Tracking the money for women's economic empowerment: still a drop in the ocean
Women’s economic empowerment – defined as women’s capacity to contribute to and benefit from economic activities on terms which recognise the value of their contribution, respect their dignity and make it possible for them to negotiate a fairer distribution of returns – is a prerequisite for achieving gender equality and building inclusive and prosperous societies.
Women’s economic empowerment cuts across the Sustainable Development Goals (SDGs), with targets on recognising and valuing unpaid care and domestic work, women’s equal rights to economic resources, full and productive employment and decent work, and equal pay for work of equal value. The Addis Ababa Action Agenda further commits to ensure women’s equal rights, access and opportunities for participation and leadership in the economy, recognising this as essential to achieve sustainable development. Other recent international commitments include the “25 by 25” target adopted by G20 leaders in 2014, to reduce the gender gap in labour force participation in G20 countries by 25% by 2025. Adequate financing from all sources will be required for the full and accelerated implementation of both new and long-established commitments to empower women economically and shape economies that work for women.
This brief produced by the OECD-DAC Network on Gender Equality (GENDERNET) and the DAC Working Party on Development Finance Statistics (WP-STAT), provides an overview of official development assistance (ODA) going to women’s economic empowerment. It identifies key trends, financing gaps and priority areas for improving donor support in this area.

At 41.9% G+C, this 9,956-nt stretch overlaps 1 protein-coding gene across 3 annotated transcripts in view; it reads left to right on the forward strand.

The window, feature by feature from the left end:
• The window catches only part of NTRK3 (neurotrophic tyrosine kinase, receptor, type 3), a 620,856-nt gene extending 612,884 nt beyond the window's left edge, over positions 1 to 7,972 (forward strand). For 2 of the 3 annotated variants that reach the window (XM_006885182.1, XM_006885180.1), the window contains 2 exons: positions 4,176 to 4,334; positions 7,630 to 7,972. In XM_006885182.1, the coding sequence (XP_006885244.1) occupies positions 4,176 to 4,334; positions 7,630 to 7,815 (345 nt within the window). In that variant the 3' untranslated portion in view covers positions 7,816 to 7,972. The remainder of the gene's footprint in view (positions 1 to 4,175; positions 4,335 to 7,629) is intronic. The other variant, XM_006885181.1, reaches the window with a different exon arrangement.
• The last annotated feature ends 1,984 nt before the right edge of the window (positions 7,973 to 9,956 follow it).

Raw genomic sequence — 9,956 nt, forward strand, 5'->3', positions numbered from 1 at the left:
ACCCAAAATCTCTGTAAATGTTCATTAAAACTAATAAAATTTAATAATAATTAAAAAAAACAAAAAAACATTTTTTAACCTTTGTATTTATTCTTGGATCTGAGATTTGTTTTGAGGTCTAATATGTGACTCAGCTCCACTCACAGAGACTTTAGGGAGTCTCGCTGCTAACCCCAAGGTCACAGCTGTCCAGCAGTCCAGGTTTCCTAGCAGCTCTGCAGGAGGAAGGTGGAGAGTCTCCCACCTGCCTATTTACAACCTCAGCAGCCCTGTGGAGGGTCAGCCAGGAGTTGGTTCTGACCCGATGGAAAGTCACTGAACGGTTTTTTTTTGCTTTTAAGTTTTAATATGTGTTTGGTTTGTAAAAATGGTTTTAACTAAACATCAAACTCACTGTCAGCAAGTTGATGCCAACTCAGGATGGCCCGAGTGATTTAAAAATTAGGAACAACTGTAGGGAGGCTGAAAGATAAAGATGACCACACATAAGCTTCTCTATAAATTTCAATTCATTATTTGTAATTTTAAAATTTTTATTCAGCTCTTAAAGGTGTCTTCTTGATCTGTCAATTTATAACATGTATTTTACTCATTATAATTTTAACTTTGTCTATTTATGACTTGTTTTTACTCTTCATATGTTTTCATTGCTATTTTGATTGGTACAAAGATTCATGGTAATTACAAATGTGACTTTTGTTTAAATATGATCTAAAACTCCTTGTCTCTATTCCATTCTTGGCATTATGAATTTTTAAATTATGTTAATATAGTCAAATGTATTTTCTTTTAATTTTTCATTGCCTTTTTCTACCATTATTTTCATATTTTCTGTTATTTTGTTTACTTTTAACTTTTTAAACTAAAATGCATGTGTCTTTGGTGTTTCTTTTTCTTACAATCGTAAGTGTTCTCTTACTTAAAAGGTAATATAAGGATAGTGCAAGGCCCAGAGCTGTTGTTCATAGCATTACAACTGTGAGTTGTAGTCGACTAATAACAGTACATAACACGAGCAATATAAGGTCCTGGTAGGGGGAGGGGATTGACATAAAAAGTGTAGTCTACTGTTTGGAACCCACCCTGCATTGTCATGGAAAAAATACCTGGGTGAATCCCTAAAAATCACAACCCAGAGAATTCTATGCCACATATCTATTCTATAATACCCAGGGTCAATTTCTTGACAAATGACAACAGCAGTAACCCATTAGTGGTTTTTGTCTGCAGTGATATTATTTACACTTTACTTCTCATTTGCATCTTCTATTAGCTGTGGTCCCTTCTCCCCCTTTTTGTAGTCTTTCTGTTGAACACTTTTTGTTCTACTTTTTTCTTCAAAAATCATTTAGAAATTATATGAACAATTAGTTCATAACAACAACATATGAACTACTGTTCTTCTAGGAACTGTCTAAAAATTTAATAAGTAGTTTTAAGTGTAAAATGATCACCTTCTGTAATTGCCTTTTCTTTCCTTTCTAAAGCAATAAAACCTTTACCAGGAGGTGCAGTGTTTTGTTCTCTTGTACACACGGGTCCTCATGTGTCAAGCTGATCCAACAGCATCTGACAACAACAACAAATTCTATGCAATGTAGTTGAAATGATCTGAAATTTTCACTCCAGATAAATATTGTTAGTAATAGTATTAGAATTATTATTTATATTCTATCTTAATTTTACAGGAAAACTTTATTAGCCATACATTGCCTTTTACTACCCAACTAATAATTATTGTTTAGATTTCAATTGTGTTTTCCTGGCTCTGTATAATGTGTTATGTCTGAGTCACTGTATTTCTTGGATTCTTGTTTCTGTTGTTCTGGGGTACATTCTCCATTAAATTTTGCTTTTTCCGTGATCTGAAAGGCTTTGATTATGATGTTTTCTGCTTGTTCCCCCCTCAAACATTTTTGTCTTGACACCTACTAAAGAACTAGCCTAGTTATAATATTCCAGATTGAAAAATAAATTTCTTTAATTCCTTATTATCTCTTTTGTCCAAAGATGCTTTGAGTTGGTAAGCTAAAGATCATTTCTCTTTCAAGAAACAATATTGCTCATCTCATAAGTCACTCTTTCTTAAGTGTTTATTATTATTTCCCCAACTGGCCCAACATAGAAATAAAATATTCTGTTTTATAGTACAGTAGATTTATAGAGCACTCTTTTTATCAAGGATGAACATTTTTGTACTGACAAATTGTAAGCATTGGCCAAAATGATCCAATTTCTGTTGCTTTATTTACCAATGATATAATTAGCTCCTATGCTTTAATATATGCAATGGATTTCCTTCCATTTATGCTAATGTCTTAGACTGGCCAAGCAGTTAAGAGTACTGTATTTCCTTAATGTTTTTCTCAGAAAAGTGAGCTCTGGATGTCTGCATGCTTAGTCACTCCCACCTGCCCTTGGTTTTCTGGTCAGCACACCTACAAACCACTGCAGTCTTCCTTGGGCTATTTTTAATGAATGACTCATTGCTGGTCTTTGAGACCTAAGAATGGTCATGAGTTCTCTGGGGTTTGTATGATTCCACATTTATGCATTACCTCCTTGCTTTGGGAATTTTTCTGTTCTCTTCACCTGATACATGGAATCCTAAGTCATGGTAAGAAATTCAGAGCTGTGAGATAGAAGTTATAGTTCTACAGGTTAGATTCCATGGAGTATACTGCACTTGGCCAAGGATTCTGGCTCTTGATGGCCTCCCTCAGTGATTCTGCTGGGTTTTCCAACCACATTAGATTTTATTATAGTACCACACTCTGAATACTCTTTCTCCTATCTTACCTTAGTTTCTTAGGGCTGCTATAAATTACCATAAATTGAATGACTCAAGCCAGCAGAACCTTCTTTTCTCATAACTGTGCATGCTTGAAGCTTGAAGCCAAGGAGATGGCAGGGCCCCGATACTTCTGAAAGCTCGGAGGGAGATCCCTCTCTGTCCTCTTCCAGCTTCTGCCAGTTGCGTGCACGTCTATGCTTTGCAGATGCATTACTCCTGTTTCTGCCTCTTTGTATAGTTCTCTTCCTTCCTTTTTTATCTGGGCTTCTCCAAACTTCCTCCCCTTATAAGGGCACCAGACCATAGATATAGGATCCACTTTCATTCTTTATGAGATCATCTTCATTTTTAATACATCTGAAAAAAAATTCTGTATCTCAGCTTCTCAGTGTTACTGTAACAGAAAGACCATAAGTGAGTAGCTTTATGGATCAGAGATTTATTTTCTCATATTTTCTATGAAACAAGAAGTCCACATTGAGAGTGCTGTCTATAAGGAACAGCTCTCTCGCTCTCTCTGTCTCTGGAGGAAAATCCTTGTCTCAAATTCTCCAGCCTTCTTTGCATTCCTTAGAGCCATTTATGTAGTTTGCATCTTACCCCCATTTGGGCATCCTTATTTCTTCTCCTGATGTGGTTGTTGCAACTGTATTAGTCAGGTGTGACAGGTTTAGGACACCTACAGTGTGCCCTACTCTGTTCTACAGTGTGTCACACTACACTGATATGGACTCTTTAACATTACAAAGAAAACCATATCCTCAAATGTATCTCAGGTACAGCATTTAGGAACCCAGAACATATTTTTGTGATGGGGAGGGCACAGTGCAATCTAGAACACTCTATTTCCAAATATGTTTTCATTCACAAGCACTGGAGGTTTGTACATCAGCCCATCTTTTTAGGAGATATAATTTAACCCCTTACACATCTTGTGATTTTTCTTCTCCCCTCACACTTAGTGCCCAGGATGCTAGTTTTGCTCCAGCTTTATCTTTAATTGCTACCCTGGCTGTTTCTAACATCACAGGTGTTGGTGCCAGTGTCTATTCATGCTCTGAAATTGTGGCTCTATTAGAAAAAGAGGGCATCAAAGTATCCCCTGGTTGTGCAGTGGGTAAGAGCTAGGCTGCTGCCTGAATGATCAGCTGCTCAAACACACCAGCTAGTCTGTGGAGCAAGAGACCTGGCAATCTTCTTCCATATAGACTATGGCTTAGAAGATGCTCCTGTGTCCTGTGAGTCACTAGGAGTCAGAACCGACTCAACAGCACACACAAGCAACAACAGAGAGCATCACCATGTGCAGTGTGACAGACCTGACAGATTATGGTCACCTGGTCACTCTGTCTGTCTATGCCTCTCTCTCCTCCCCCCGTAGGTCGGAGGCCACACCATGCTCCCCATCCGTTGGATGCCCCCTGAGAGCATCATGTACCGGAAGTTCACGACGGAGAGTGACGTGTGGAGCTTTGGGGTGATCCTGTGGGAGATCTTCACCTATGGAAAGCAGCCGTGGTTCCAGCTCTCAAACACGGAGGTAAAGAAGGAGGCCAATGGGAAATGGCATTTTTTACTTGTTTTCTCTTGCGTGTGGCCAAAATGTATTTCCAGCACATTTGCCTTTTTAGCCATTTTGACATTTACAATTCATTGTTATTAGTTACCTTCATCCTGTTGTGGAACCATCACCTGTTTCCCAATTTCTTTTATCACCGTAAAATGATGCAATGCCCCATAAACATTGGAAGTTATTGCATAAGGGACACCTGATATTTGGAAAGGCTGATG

Aid committed by DAC members to women’s economic empowerment reached USD 8.8 billion on average per year in 2013-14 – a rise from USD 5.2 billion in 2007-08. This is the first upward trend in aid to gender equality in the economic and productive sectors since 2007.
However, less than a quarter (24%) of DAC members’ aid to the economic and productive sectors targeted gender equality as either a primary or secondary objective in 2013-14. This is much lower than the average of 35% across all sectors.
Aid targeting women’s economic empowerment as the principal objective remains especially low, at USD 861 million in 2013-14. This is just 2% of the aid going to the economic and productive sectors – a mere drop in the ocean.
While gender equality is fairly well integrated into donor support to agriculture and employment, the proportion of aid to other economic and productive sectors remains very small. The gender focus is weakest in the infrastructure sectors such as energy and transport. This is despite strong evidence that women’s access to quality infrastructure is essential for expanding their economic opportunities, reducing unpaid work burdens, and advancing gender equality.